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Title: A blockchain based VAT system : analysing its applicability in Malta
Authors: Muscat, Yanika (2021)
Keywords: Blockchains (Databases) -- Malta
Value-added tax -- Malta
Taxpayer compliance -- Malta
Tax evasion -- Malta
Issue Date: 2021
Citation: Muscat, Y. (2021). A blockchain based VAT system : analysing its applicability in Malta (Master’s dissertation).
Abstract: Purpose: The main purpose of this study is to assess the relevance of a VAT system based on blockchain and the implications which this brings about on the various stakeholders. The research attempts to analyse certain difficulties encountered in today’s VAT system, including the compliance aspect and fraudulent practices which negatively impact the whole business environment. This in light of the fact that characteristics of blockchain such as transparency, immutability and verifiability may be key towards mitigating the impact of these difficulties. Design: Apart from an examination of the relevant local and foreign literature, the research objectives were satisfied through a series of nineteen semi-structured interviews with seven local businesses, seven tax practitioners, two officials from the office of the Commissioner for Revenue, two officials from the Malta Digital Innovation Authority and an ex-government member. Findings: The findings of the study outline that compliance costs are at times considered a burden for most businesses, even considering the time this process takes. Moreover, there seems to be a lack of knowledge of VAT legislation which can also present certain complications, especially when changes happen. Also, it seems that VAT fraud is a persistent problem both on a local and EU level and thus, there has been a lot of movement to address this issue. Indeed, the solution to these difficulties may lie within the use of further technology. A system based on blockchain was considered as very relevant to Malta, considering that the real-time aspect of it eases compliance whilst, its transparency and immutability leave less opportunity for fraud. Notwithstanding this, the right application of the system is key to ensure that its implementation is successful. Conclusions: The study concludes that a VAT system which is based on modern technologies, in this case blockchain, may be more appropriate, especially in consideration of the growth in the digital economy and the need for transparency within taxation systems. It is expected that fraudulent schemes become more clever as advancements in technology are made, whilst manual based processes become even less relevant, and therefore this makes advancements in taxation systems even more essential. Value: This study is of value to all those stakeholders which make use of the current VAT system, including businesses and tax practitioners, who may see a change in this system if further digitalisation is made. This study is also of value to the Office of the Commissioner for Revenue to analyse the response of certain businesses and tax practitioners towards this proposed system.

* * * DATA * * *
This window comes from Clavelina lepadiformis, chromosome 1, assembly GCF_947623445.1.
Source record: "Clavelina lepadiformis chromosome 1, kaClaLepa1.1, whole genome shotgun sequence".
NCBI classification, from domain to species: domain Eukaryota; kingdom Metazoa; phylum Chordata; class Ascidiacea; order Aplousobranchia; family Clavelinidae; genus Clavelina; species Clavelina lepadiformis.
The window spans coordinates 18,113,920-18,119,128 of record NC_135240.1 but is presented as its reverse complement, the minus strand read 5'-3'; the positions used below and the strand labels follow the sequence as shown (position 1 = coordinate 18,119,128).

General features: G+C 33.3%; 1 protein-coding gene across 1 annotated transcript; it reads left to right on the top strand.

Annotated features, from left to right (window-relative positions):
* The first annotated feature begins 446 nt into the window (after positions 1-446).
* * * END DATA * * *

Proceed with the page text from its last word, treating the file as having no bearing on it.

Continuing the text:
Description: M. Accty.(Melit.)
Appears in Collections:Dissertations - FacEma - 2021
Dissertations - FacEMAAcc - 2021

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